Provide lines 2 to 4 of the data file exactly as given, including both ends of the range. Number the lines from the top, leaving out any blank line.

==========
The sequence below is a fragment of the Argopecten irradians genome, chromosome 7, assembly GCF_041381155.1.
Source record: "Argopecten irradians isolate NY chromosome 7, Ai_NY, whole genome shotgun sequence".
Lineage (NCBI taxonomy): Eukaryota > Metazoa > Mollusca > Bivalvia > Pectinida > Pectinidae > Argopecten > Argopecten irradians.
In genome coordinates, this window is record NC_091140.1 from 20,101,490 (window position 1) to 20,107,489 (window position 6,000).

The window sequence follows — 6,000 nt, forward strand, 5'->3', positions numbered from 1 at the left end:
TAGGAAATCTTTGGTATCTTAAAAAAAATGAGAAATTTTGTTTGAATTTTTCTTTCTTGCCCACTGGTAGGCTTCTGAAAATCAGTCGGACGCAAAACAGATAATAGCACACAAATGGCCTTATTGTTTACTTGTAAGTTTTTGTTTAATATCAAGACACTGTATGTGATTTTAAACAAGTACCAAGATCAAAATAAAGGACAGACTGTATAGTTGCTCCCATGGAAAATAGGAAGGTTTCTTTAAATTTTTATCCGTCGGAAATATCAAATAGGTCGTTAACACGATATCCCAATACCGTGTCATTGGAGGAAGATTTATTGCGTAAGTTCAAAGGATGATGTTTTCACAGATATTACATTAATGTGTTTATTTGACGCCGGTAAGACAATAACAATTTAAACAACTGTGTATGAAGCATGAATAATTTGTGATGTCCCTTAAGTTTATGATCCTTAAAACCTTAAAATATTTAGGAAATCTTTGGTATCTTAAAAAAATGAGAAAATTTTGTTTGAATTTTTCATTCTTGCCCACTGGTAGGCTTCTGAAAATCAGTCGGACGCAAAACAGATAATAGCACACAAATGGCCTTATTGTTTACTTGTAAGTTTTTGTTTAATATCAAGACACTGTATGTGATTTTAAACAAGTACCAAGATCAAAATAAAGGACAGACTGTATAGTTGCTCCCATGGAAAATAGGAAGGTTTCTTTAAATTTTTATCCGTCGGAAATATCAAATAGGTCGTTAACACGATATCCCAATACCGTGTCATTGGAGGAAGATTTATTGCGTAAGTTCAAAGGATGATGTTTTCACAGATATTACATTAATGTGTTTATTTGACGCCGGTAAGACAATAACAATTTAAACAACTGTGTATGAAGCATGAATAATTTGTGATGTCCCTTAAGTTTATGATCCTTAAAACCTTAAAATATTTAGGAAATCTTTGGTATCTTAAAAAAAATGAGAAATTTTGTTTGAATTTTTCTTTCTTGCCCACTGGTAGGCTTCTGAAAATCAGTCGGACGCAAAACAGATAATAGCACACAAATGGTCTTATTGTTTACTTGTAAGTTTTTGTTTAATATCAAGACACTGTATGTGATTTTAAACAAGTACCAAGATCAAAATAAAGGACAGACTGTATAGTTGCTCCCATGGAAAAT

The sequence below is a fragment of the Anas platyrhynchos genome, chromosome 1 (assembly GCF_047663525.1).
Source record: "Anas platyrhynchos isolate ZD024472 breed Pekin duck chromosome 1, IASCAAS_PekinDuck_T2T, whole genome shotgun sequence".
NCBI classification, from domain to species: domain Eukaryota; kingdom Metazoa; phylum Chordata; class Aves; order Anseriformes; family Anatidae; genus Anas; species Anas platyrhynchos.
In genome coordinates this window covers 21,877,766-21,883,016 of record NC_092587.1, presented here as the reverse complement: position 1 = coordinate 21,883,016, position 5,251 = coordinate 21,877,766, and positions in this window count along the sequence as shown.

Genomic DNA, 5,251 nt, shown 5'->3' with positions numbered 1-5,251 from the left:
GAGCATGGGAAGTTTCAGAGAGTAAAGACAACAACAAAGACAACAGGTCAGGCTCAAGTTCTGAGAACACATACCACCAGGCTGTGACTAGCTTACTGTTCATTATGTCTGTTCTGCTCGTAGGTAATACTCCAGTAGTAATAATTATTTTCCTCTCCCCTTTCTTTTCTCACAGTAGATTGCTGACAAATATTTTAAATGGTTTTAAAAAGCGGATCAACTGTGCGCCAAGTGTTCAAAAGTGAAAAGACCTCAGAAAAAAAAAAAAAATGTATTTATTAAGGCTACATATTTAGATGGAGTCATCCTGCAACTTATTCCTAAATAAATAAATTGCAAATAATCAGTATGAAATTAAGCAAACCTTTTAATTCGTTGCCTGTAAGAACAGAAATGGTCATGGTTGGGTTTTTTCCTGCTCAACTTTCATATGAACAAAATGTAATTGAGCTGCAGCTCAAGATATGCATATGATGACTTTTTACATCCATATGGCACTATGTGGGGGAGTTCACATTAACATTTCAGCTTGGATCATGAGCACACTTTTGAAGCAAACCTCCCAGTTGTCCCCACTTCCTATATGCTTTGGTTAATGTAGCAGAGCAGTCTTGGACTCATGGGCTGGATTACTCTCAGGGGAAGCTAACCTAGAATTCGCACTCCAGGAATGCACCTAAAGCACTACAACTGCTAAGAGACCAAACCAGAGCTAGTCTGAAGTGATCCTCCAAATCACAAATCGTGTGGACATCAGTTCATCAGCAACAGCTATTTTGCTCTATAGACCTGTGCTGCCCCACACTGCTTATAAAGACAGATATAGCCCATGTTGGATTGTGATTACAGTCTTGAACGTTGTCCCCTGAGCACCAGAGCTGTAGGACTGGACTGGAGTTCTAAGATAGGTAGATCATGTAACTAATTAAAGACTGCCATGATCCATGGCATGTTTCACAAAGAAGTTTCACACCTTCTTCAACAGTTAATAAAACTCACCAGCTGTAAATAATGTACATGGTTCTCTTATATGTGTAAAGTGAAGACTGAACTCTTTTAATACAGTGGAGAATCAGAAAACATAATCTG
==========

Source record: "Argopecten irradians isolate NY chromosome 7, Ai_NY, whole genome shotgun sequence".
Lineage (NCBI taxonomy): Eukaryota > Metazoa > Mollusca > Bivalvia > Pectinida > Pectinidae > Argopecten > Argopecten irradians.
In genome coordinates, this window is record NC_091140.1 from 20,101,490 (window position 1) to 20,107,489 (window position 6,000).